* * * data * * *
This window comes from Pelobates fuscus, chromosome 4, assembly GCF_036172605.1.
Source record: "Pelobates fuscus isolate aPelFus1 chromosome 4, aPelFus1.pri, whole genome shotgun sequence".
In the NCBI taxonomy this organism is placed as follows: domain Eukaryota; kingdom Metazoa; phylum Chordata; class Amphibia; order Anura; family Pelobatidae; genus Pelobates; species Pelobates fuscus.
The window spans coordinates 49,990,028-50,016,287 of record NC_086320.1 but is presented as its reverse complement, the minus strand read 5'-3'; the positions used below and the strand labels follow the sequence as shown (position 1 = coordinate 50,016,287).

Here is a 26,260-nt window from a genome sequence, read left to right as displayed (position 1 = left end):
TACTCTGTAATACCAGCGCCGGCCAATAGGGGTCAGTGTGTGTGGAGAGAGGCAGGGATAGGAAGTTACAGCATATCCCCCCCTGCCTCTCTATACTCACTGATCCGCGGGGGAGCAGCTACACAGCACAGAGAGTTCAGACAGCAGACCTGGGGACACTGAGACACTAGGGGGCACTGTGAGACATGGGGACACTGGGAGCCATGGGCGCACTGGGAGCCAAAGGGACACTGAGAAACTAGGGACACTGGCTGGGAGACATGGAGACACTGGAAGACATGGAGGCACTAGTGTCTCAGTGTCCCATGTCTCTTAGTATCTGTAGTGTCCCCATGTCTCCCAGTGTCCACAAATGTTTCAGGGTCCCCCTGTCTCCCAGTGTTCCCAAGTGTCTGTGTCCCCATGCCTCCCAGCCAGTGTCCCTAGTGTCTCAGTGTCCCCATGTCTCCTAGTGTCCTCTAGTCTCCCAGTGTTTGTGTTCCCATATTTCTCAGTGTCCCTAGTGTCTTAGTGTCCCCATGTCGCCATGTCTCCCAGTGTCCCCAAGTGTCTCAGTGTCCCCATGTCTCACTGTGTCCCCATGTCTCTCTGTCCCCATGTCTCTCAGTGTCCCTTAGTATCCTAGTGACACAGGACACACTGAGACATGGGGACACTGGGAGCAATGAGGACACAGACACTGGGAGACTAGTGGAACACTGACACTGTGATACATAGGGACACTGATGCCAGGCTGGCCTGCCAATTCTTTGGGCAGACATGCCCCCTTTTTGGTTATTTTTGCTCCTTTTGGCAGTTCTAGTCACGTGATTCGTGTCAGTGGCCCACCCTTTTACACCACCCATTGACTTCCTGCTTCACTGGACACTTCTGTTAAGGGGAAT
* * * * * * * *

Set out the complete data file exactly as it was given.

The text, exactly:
This window comes from Pelobates fuscus, chromosome 4, assembly GCF_036172605.1.
Source record: "Pelobates fuscus isolate aPelFus1 chromosome 4, aPelFus1.pri, whole genome shotgun sequence".
In the NCBI taxonomy this organism is placed as follows: domain Eukaryota; kingdom Metazoa; phylum Chordata; class Amphibia; order Anura; family Pelobatidae; genus Pelobates; species Pelobates fuscus.
The window spans coordinates 49,990,028-50,016,287 of record NC_086320.1 but is presented as its reverse complement, the minus strand read 5'-3'; the positions used below and the strand labels follow the sequence as shown (position 1 = coordinate 50,016,287).

Here is a 26,260-nt window from a genome sequence, read left to right as displayed (position 1 = left end):
TACTCTGTAATACCAGCGCCGGCCAATAGGGGTCAGTGTGTGTGGAGAGAGGCAGGGATAGGAAGTTACAGCATATCCCCCCCTGCCTCTCTATACTCACTGATCCGCGGGGGAGCAGCTACACAGCACAGAGAGTTCAGACAGCAGACCTGGGGACACTGAGACACTAGGGGGCACTGTGAGACATGGGGACACTGGGAGCCATGGGCGCACTGGGAGCCAAAGGGACACTGAGAAACTAGGGACACTGGCTGGGAGACATGGAGACACTGGAAGACATGGAGGCACTAGTGTCTCAGTGTCCCATGTCTCTTAGTATCTGTAGTGTCCCCATGTCTCCCAGTGTCCACAAATGTTTCAGGGTCCCCCTGTCTCCCAGTGTTCCCAAGTGTCTGTGTCCCCATGCCTCCCAGCCAGTGTCCCTAGTGTCTCAGTGTCCCCATGTCTCCTAGTGTCCTCTAGTCTCCCAGTGTTTGTGTTCCCATATTTCTCAGTGTCCCTAGTGTCTTAGTGTCCCCATGTCGCCATGTCTCCCAGTGTCCCCAAGTGTCTCAGTGTCCCCATGTCTCACTGTGTCCCCATGTCTCTCTGTCCCCATGTCTCTCAGTGTCCCTTAGTATCCTAGTGACACAGGACACACTGAGACATGGGGACACTGGGAGCAATGAGGACACAGACACTGGGAGACTAGTGGAACACTGACACTGTGATACATAGGGACACTGATGCCAGGCTGGCCTGCCAATTCTTTGGGCAGACATGCCCCCTTTTTGGTTATTTTTGCTCCTTTTGGCAGTTCTAGTCACGTGATTCGTGTCAGTGGCCCACCCTTTTACACCACCCATTGACTTCCTGCTTCACTGGACACTTCTGTTAAGGGGAAT